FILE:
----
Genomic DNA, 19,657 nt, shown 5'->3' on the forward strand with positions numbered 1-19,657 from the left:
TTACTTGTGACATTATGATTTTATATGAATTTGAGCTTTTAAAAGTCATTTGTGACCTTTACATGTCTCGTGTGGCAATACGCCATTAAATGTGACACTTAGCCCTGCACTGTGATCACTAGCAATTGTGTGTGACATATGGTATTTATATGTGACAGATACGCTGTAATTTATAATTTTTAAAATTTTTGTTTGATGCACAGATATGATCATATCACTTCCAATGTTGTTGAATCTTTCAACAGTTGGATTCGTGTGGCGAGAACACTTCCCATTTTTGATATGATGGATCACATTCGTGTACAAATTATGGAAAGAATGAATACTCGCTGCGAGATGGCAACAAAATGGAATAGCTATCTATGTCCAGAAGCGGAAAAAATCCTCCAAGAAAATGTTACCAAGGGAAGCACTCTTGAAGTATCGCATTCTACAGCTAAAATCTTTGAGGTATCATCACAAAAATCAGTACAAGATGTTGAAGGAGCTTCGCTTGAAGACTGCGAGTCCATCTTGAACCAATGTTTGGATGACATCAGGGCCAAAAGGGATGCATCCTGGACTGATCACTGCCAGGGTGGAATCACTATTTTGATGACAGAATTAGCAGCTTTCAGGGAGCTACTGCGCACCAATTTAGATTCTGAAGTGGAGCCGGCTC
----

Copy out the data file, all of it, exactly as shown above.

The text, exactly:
Genomic DNA, 19,657 nt, shown 5'->3' on the forward strand with positions numbered 1-19,657 from the left:
TTACTTGTGACATTATGATTTTATATGAATTTGAGCTTTTAAAAGTCATTTGTGACCTTTACATGTCTCGTGTGGCAATACGCCATTAAATGTGACACTTAGCCCTGCACTGTGATCACTAGCAATTGTGTGTGACATATGGTATTTATATGTGACAGATACGCTGTAATTTATAATTTTTAAAATTTTTGTTTGATGCACAGATATGATCATATCACTTCCAATGTTGTTGAATCTTTCAACAGTTGGATTCGTGTGGCGAGAACACTTCCCATTTTTGATATGATGGATCACATTCGTGTACAAATTATGGAAAGAATGAATACTCGCTGCGAGATGGCAACAAAATGGAATAGCTATCTATGTCCAGAAGCGGAAAAAATCCTCCAAGAAAATGTTACCAAGGGAAGCACTCTTGAAGTATCGCATTCTACAGCTAAAATCTTTGAGGTATCATCACAAAAATCAGTACAAGATGTTGAAGGAGCTTCGCTTGAAGACTGCGAGTCCATCTTGAACCAATGTTTGGATGACATCAGGGCCAAAAGGGATGCATCCTGGACTGATCACTGCCAGGGTGGAATCACTATTTTGATGACAGAATTAGCAGCTTTCAGGGAGCTACTGCGCACCAATTTAGATTCTGAAGTGGAGCCGGCTC